Referring now to FIG. 8, an alternative embodiment of the invention is shown, wherein the rotary lock is replaced with a standard deadbolt lock mechanism 300, modified to actuate flush bolts 158. Deadbolt lock mechanism 300 includes case 302 having lock retainer portion for receiving a deadbolt 304, and an actuating portion 306. Actuating portion includes a lever 308, pivotable about lock tab lead 310, having a first driven portion 312 rotatably received within lock tab lead 310, and a second actuating and locking portion 314 extending therefrom and terminating in a generally flat face 317. Lever 308 may be actuated between a first, engaged position and a second retracted position, by arcuate movement with respect to lock tab lead 310.
Deadbolt 304 includes a rearward projecting slide bar 316, including a slot 318 therethrough into which locking portion 314 of lever 308 extends. A rack member 320 is interconnected to slide bar 316, and includes lower and upper gear racks 322 rigidly interconnected to slide bar 316 to move laterally in conjunction therewith.
First driven portion 312 includes a pair of opposed slots 324 therein, which receive the drive tab 326 of a standard lock cylinder. The lock cylinder may be part of a double cylinder lock, i.e. where a keyed cylinder is disposed on either side of the door, or a single cylinder lock, where a keyed cylinder is disposed on the outer side of the door and a thumb turn is disposed on the interior of the door. Likewise, in certain situations, the lock may not employ keyed cylinders, and other drive systems, including ones having a latch bolt driver on one side of the door only, may be used.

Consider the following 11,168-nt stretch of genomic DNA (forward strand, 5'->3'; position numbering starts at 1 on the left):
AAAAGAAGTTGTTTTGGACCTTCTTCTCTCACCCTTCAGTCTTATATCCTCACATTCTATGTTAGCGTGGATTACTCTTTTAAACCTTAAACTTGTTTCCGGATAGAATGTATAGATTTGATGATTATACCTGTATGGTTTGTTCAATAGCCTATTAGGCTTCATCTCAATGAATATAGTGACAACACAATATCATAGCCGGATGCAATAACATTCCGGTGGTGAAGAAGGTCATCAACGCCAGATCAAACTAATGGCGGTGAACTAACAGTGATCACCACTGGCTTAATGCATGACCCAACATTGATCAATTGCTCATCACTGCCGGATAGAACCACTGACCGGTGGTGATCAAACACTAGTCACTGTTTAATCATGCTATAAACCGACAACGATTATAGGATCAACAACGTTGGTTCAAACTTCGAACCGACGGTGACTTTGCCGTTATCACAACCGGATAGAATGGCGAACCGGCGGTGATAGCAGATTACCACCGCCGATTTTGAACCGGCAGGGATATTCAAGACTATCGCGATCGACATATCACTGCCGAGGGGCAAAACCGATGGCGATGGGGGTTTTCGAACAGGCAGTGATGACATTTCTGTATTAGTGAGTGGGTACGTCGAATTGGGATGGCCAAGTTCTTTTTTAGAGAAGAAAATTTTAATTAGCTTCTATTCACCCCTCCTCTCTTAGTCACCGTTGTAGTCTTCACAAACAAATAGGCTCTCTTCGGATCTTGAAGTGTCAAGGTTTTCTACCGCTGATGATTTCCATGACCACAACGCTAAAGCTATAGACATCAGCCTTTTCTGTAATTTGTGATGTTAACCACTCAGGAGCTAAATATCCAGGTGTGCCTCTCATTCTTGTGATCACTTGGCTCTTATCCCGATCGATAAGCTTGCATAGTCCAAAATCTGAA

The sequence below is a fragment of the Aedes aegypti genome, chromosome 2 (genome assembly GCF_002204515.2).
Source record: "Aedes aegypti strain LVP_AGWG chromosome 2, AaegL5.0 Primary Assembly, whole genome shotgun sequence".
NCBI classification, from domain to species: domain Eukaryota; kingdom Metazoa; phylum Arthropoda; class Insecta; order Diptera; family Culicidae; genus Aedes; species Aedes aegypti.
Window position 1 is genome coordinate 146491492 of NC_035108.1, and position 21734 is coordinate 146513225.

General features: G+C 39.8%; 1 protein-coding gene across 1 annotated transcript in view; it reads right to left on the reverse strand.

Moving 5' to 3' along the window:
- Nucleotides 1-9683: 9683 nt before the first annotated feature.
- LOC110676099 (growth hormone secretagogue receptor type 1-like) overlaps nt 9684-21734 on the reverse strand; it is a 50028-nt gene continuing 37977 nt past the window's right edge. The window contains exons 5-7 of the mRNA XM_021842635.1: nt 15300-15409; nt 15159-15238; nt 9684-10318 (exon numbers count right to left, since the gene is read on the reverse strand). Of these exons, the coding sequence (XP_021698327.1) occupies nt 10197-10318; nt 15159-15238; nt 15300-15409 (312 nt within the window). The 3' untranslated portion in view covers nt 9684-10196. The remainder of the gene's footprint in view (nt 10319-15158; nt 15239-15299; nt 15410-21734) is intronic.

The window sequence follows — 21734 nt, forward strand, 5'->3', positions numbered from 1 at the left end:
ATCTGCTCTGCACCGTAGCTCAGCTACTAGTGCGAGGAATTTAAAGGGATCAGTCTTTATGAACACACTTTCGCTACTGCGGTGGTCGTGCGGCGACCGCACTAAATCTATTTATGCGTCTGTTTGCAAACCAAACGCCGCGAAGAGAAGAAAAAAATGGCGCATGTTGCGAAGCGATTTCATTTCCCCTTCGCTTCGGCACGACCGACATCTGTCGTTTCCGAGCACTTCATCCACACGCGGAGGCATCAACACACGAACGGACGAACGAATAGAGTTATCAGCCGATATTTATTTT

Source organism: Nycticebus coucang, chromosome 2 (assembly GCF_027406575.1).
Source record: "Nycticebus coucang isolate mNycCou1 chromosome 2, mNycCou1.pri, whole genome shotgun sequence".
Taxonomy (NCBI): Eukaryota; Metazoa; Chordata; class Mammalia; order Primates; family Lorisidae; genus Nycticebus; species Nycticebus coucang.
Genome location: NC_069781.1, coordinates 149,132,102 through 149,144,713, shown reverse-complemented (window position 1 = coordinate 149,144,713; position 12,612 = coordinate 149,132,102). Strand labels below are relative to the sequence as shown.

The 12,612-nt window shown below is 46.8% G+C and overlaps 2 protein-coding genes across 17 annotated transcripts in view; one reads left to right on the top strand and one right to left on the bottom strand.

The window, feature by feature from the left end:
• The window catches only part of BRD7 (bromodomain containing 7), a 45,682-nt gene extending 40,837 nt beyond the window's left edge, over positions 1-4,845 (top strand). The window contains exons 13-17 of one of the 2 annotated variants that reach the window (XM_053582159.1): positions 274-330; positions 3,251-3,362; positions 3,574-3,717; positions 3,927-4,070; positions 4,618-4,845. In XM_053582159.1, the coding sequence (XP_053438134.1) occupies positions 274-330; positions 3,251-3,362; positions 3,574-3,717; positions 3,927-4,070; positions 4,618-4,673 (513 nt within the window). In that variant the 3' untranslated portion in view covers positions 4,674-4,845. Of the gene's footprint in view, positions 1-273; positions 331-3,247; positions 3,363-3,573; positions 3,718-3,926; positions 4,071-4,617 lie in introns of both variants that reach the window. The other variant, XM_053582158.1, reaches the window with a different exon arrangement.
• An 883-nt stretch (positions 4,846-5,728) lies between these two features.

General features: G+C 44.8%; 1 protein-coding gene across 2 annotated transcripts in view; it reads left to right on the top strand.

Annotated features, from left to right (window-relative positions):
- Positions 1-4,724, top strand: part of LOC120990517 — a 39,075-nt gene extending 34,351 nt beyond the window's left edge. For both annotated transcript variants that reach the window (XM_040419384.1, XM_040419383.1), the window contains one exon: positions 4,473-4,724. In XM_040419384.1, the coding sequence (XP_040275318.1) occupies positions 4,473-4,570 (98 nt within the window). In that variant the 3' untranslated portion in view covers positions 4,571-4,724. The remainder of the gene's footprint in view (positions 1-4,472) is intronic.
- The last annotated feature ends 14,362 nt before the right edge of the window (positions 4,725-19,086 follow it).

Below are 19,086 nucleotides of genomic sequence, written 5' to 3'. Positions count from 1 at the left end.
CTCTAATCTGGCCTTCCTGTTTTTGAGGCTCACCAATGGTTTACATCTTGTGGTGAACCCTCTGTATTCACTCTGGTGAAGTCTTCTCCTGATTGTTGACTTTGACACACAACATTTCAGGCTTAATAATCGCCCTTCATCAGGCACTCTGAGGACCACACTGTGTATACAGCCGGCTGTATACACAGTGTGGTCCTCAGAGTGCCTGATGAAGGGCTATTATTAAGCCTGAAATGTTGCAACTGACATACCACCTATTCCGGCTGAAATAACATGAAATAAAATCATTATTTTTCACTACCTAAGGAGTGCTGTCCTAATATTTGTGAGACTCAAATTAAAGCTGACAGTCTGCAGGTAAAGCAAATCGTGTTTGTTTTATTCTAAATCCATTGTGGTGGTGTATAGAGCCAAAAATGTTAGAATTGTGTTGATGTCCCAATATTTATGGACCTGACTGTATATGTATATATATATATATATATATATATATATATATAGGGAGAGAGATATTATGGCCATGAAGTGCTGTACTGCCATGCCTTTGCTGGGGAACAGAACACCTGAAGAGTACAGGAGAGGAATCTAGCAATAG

To actuate deadbolt 304, the lock cylinder is turned causing rotation of drive tab 326, thereby actuating locking portion 314 of lever 308 in slot 318. Lever 308 engages the end of slot 318, causing slide bar 316 and bolt 304 to move laterally. Lever 308 is spring loaded, or biased, to drive it from a center or straight up position to either side. Motion of slide bar 316 causes equal motion of gear racks 322, which in turn actuate flush bolts 158 as herein before described.
When deadbolt 304 is fully extended, face 317 of locking portion 314 engages the end of slot 318, preventing retraction thereof unless lever 308 is actuated, thereby limiting the ability to force the deadbolt 304 inward the door 12.